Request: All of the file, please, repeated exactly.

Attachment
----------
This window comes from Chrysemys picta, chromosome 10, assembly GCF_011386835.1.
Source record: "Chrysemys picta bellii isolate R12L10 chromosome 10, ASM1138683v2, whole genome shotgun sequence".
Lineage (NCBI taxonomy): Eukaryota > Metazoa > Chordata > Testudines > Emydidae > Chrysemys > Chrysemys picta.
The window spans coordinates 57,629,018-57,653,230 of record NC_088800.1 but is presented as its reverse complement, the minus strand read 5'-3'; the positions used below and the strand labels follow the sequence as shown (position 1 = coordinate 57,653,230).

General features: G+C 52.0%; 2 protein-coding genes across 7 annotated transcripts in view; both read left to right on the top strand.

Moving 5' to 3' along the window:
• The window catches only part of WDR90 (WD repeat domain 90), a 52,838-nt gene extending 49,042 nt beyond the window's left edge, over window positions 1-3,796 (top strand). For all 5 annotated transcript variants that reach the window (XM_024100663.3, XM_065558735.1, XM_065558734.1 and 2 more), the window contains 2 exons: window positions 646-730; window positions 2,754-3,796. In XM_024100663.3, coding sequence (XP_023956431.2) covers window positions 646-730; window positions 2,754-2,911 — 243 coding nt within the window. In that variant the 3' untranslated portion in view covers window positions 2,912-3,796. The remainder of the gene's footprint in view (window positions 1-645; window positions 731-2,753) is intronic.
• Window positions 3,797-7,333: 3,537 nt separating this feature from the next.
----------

This window comes from Chrysemys picta, chromosome 10, assembly GCF_011386835.1.
Source record: "Chrysemys picta bellii isolate R12L10 chromosome 10, ASM1138683v2, whole genome shotgun sequence".
Lineage (NCBI taxonomy): Eukaryota > Metazoa > Chordata > Testudines > Emydidae > Chrysemys > Chrysemys picta.
The window spans coordinates 57,629,018-57,653,230 of record NC_088800.1 but is presented as its reverse complement, the minus strand read 5'-3'; the positions used below and the strand labels follow the sequence as shown (position 1 = coordinate 57,653,230).

General features: G+C 52.0%; 2 protein-coding genes across 7 annotated transcripts in view; both read left to right on the top strand.

Moving 5' to 3' along the window:
• The window catches only part of WDR90 (WD repeat domain 90), a 52,838-nt gene extending 49,042 nt beyond the window's left edge, over window positions 1-3,796 (top strand). For all 5 annotated transcript variants that reach the window (XM_024100663.3, XM_065558735.1, XM_065558734.1 and 2 more), the window contains 2 exons: window positions 646-730; window positions 2,754-3,796. In XM_024100663.3, coding sequence (XP_023956431.2) covers window positions 646-730; window positions 2,754-2,911 — 243 coding nt within the window. In that variant the 3' untranslated portion in view covers window positions 2,912-3,796. The remainder of the gene's footprint in view (window positions 1-645; window positions 731-2,753) is intronic.
• Window positions 3,797-7,333: 3,537 nt separating this feature from the next.